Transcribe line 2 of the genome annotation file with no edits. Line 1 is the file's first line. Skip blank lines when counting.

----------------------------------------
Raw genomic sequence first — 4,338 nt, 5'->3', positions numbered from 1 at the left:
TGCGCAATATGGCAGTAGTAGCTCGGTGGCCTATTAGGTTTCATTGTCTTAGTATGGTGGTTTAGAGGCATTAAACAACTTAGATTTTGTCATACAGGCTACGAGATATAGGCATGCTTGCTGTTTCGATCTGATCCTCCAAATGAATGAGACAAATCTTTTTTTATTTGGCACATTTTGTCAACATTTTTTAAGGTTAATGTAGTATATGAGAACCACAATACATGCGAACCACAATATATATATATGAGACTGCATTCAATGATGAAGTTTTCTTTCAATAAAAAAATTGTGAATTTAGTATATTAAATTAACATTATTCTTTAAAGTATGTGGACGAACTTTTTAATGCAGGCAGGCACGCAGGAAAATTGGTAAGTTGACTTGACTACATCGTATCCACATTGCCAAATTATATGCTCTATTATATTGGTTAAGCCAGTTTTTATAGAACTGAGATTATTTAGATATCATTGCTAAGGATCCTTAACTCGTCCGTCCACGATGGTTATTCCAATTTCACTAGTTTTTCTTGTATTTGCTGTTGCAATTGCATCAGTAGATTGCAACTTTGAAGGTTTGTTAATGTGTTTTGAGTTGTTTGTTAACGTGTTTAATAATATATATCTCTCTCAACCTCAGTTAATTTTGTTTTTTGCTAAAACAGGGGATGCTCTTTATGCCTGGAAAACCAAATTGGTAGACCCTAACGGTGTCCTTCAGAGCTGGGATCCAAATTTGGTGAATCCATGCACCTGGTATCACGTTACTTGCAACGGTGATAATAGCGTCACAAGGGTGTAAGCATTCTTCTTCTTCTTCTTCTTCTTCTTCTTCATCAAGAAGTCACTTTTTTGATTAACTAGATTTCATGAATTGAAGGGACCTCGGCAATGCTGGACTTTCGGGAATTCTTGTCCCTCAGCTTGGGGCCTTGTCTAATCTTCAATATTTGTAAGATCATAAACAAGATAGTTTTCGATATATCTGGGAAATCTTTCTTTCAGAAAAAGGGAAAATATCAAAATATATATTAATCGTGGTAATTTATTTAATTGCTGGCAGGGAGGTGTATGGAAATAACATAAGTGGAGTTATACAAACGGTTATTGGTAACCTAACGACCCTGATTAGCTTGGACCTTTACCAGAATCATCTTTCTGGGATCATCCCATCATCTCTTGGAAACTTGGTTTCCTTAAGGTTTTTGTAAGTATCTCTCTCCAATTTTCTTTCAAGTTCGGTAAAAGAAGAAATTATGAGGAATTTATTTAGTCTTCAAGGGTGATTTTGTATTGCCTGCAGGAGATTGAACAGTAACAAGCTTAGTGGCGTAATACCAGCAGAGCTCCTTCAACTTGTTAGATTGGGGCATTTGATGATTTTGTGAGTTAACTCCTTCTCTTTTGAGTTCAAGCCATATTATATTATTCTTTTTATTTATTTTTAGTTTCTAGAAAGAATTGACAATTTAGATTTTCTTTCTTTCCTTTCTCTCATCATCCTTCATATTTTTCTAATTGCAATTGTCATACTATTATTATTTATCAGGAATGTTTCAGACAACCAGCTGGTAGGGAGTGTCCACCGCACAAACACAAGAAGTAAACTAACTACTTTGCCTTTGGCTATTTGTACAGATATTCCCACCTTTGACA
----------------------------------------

TGCGCAATATGGCAGTAGTAGCTCGGTGGCCTATTAGGTTTCATTGTCTTAGTATGGTGGTTTAGAGGCATTAAACAACTTAGATTTTGTCATACAGGCTACGAGATATAGGCATGCTTGCTGTTTCGATCTGATCCTCCAAATGAATGAGACAAATCTTTTTTTATTTGGCACATTTTGTCAACATTTTTTAAGGTTAATGTAGTATATGAGAACCACAATACATGCGAACCACAATATATATATATGAGACTGCATTCAATGATGAAGTTTTCTTTCAATAAAAAAATTGTGAATTTAGTATATTAAATTAACATTATTCTTTAAAGTATGTGGACGAACTTTTTAATGCAGGCAGGCACGCAGGAAAATTGGTAAGTTGACTTGACTACATCGTATCCACATTGCCAAATTATATGCTCTATTATATTGGTTAAGCCAGTTTTTATAGAACTGAGATTATTTAGATATCATTGCTAAGGATCCTTAACTCGTCCGTCCACGATGGTTATTCCAATTTCACTAGTTTTTCTTGTATTTGCTGTTGCAATTGCATCAGTAGATTGCAACTTTGAAGGTTTGTTAATGTGTTTTGAGTTGTTTGTTAACGTGTTTAATAATATATATCTCTCTCAACCTCAGTTAATTTTGTTTTTTGCTAAAACAGGGGATGCTCTTTATGCCTGGAAAACCAAATTGGTAGACCCTAACGGTGTCCTTCAGAGCTGGGATCCAAATTTGGTGAATCCATGCACCTGGTATCACGTTACTTGCAACGGTGATAATAGCGTCACAAGGGTGTAAGCATTCTTCTTCTTCTTCTTCTTCTTCTTCTTCATCAAGAAGTCACTTTTTTGATTAACTAGATTTCATGAATTGAAGGGACCTCGGCAATGCTGGACTTTCGGGAATTCTTGTCCCTCAGCTTGGGGCCTTGTCTAATCTTCAATATTTGTAAGATCATAAACAAGATAGTTTTCGATATATCTGGGAAATCTTTCTTTCAGAAAAAGGGAAAATATCAAAATATATATTAATCGTGGTAATTTATTTAATTGCTGGCAGGGAGGTGTATGGAAATAACATAAGTGGAGTTATACAAACGGTTATTGGTAACCTAACGACCCTGATTAGCTTGGACCTTTACCAGAATCATCTTTCTGGGATCATCCCATCATCTCTTGGAAACTTGGTTTCCTTAAGGTTTTTGTAAGTATCTCTCTCCAATTTTCTTTCAAGTTCGGTAAAAGAAGAAATTATGAGGAATTTATTTAGTCTTCAAGGGTGATTTTGTATTGCCTGCAGGAGATTGAACAGTAACAAGCTTAGTGGCGTAATACCAGCAGAGCTCCTTCAACTTGTTAGATTGGGGCATTTGATGATTTTGTGAGTTAACTCCTTCTCTTTTGAGTTCAAGCCATATTATATTATTCTTTTTATTTATTTTTAGTTTCTAGAAAGAATTGACAATTTAGATTTTCTTTCTTTCCTTTCTCTCATCATCCTTCATATTTTTCTAATTGCAATTGTCATACTATTATTATTTATCAGGAATGTTTCAGACAACCAGCTGGTAGGGAGTGTCCACCGCACAAACACAAGAAGTAAACTAACTACTTTGCCTTTGGCTATTTGTACAGATATTCCCACCTTTGACA